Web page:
Wednesday, April 3, 2013

In India Novartis Loses Patent Fight to Protect a New Version of an Old Drug

A Win for Indian Patients – and Maybe for the World

A pharmaceutical drug that is patented gives the manufacturer a huge profit opportunity.  And it should, since the manufacturer has invested millions in developing the drug and getting approval for its use.  But that protection has to be limited in time, and it is.  Eventually patent protection runs out and the drug can be sold as a generic.

Drug companies use a variety of methods to try and extend patent protection.  In the U. S. the Supreme Court will decide whether or not it is legal for drug companies to pay generic manufacturers NOT to make a drug that is losing patent protection.  (It is illegal, but who knows what the Court will say.)  Another trick is to make minor modifications in a drug and seek to renew the patent.  This is what Novartis did in India with a cancer drug.  But it didn’t work.  The India Supreme Court rejected Novartis’s claim.

Patents for amended versions of drugs can be granted in the United States.

But in a landmark judgment that is likely to set a legal precedent for similar patent claims in the future, the Supreme Court said that the beta crystalline form of the salt called imatinib mesylate in the drug fails the test of “invention and patentability.”

“The Supreme Court has said that product was known prior to 1995, and a new patent cannot be granted because it is just a little modification on the old one,” Pratibha Singh, the lawyer representing three Indian drug companies, told reporters in New Delhi. “This means that patents would be granted for only genuine inventions, and repetitive patenting will not be allowed. The court held that merely because it [the new version] is more soluble or more stable, it doesn’t qualify by itself for patent protection.”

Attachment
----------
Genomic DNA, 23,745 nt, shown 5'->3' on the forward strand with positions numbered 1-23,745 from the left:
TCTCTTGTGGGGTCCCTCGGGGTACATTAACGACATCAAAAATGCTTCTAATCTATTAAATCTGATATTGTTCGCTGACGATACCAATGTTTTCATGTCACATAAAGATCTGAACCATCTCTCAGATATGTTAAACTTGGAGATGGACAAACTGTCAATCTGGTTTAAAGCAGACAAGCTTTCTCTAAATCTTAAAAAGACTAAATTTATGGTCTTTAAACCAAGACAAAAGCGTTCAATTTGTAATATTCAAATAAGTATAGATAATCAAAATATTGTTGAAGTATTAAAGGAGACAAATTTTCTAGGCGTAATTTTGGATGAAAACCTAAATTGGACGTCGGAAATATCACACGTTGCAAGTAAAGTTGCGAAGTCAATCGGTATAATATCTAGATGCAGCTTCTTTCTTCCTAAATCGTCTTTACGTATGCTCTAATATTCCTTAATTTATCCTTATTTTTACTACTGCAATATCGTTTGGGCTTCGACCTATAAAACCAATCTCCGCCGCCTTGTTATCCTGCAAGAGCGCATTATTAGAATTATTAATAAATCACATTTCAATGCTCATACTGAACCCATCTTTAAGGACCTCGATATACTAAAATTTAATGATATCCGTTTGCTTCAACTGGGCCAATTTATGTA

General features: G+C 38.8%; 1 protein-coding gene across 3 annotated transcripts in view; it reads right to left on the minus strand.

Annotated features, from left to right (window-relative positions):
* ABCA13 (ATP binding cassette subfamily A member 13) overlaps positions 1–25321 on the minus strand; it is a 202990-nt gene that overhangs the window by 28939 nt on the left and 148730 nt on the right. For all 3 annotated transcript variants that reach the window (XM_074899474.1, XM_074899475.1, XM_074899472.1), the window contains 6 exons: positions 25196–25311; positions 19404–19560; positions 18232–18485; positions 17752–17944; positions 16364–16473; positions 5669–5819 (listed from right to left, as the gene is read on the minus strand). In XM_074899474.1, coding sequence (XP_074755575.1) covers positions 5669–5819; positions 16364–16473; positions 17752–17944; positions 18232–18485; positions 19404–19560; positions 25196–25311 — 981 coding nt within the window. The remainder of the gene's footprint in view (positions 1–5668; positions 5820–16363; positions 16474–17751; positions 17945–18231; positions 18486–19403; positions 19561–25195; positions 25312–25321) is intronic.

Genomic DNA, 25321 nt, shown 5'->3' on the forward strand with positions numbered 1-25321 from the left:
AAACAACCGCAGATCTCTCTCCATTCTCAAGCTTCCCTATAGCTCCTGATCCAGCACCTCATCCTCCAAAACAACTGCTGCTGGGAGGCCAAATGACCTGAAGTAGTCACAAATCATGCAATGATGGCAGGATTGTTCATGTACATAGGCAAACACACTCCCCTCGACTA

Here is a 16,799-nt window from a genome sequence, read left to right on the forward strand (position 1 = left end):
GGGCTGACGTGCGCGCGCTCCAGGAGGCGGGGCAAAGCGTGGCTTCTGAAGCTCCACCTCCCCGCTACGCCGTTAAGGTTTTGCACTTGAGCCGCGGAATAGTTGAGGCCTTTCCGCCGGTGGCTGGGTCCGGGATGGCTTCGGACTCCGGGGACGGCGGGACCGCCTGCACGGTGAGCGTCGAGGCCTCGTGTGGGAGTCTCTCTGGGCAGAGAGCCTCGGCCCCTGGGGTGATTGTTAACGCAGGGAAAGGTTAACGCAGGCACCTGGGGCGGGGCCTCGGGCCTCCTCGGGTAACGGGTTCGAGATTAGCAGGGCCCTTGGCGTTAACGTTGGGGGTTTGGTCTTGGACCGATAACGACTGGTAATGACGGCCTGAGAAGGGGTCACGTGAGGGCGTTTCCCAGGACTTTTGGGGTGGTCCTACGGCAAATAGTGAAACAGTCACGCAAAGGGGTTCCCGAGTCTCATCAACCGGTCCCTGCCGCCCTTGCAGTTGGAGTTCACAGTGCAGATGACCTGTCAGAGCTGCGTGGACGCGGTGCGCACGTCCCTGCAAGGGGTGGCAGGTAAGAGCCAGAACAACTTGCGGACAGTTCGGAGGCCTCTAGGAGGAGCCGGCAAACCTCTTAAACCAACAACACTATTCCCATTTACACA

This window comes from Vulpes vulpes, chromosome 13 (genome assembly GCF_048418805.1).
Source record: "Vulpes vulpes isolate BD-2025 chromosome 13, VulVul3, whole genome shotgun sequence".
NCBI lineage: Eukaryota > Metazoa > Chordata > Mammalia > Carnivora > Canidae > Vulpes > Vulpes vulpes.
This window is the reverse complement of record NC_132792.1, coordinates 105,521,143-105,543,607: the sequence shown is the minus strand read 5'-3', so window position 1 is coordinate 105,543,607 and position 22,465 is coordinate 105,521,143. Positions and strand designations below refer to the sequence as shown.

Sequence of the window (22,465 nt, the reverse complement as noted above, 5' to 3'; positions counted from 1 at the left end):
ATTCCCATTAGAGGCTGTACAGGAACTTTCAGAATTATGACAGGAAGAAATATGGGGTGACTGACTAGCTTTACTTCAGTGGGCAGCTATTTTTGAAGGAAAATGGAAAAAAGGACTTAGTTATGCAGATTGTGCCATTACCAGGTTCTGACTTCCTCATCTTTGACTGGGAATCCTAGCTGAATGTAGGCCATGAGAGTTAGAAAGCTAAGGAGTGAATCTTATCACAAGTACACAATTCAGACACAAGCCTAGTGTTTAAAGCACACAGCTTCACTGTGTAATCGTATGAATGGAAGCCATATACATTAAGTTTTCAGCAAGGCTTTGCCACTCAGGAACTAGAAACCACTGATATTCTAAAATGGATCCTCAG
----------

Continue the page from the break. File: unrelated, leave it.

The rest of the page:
Novartis and drug companies claim that decisions like this will delay or even prevent new drug development.  And that is true to some extent, there is no free lunch here.  But a large part of the problem is the avarice of the drug companies themselves.  They need to do a better job of balancing profits and pricing and the needs of patients for whom their products are literally life savers.  For example, price differentials between generics and protected versions should not be as high as they are.

Health activists and Indian drug companies have argued that most Indians cannot afford expensive patented drugs such as Glivec, which costs more than $2,200 per patient for 30 tablets in a month. The generic version being sold in India costs about $175 a month.

And even though Novartis does provide some help to the very poor,

Novartis said about 16,000 Indian patients received Glivec free under the company’s assistance program.

that certainly leaves a large number of people who either cannot afford the medicine or who are impoverished by trying to buy it.  So the advice here to drug companies is this.  Try and be a little more sensitive to the needs of your customers.  It will go a long way in getting you what you want.

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